Protein synthesis is a complex, multi-step process involving many enzymes as well as conformational alignment. However, the majority of antibiotics that block bacterial protein synthesis interfere with the processes at the 30S subunit or 50S subunit of the 70S bacterial ribosome. The aminoacyltRNA synthetases that activate each amino acid required for peptide synthesis are not antibiotic targets. Instead, the primary steps in the process that are attacked are (1) the formation of the 30S initiation complex (made up of mRNA, the 30S ribosomal subunit, and formyl-methionyl-transfer RNA), (2) the formation of the 70S ribosome by the 30S initiation complex and the 50S ribosome, and (3) the elongation process of assembling amino acids into a polypeptide.
Tetracyclines, including doxycycline, prevent the binding of aminoacyl-tRNA by blocking the A (aminoacyl) site of the 30S ribosome. They are capable of inhibiting protein synthesis in both 70S and 80S (eukaryotic) ribosomes, but they preferentially bind to bacterial ribosomes due to structural differences in RNA subunits. Additionally, tetracyclines are effective against bacteria by exploiting the bacterial transport system and increasing the concentration of the antibiotic within the cell to be significantly higher than the environmental concentration.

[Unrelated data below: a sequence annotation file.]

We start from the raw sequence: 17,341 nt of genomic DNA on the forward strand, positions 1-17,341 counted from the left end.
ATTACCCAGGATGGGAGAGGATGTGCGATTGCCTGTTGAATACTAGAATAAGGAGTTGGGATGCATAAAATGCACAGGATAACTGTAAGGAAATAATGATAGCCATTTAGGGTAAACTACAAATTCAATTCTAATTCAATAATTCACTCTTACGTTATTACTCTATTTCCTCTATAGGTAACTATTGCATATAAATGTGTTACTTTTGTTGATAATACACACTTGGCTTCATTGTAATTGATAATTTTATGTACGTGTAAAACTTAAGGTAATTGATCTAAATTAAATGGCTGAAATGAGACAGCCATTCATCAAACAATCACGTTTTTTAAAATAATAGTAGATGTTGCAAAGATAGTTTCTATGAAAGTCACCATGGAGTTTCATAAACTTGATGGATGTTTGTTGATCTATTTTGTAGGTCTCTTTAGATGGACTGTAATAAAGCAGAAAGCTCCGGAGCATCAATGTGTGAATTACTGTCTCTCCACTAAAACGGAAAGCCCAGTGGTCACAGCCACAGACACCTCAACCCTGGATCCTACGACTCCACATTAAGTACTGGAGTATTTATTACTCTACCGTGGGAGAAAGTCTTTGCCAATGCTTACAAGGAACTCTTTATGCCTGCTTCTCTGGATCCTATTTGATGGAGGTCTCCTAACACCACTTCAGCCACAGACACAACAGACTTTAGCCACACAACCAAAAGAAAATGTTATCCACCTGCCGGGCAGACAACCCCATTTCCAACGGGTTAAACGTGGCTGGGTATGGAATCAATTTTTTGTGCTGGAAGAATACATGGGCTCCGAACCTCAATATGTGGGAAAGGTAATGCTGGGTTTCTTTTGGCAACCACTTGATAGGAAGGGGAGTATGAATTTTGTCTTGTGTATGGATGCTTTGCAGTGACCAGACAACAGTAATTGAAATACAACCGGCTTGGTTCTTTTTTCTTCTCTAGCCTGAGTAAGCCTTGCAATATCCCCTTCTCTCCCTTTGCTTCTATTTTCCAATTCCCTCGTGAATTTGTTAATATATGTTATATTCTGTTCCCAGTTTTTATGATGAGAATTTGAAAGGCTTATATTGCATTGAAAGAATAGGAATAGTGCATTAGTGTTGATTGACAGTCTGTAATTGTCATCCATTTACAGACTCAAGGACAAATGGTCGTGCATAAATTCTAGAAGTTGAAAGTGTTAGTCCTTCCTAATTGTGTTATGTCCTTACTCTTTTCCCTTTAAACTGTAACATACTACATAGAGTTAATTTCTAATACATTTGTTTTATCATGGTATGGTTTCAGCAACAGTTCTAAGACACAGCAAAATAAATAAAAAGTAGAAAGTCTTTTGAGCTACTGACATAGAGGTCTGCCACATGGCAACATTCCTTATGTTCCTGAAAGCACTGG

Aminoglycoside antibiotics have an affinity for the 30S ribosome subunit. Streptomycin, one of the most commonly used aminoglycosides, interferes with the creation of the 30S initiation complex. Kanamycin and tobramycin also bind to the 30S ribosome and block the formation of the larger 70S initiation complex.
Erythromycin, a macrolide, binds to the 23S rRNA component of the 50S ribosome and interferes with the assembly of 50S subunits. Erythromycin, roxithromycin, and clarithromycin all prevent elongation at the transpeptidation step of synthesis by blocking the 50S polypeptide export tunnel. Elongation is prematurely terminated after a small peptide has been formed but cannot move past the macrolide roadblock.
Peptidyl transferase is a key enzyme involved in translocation, the final step in the peptide elongation cycle. Lincomycin and clindamycin are specific inhibitors of peptidyl transferase, while macrolides do not directly inhibit the enzyme. Puromycin does not inhibit the enzymatic process, but instead competes by acting as an analog of the 3′-terminal end of aminoacyl-tRNA, disrupting synthesis and causing premature chain termination.
Hygromycin B is an aminoglycoside that specifically binds to a single site within the 30S subunit in a region that contains the A, P, and E sites of tRNA. It has been theorized that this binding distorts the ribosomal A site and may be the cause of the ability of hygromycin to induce misreading of aminoacyl-tRNAs as well as prevent the translocation of peptide elongation.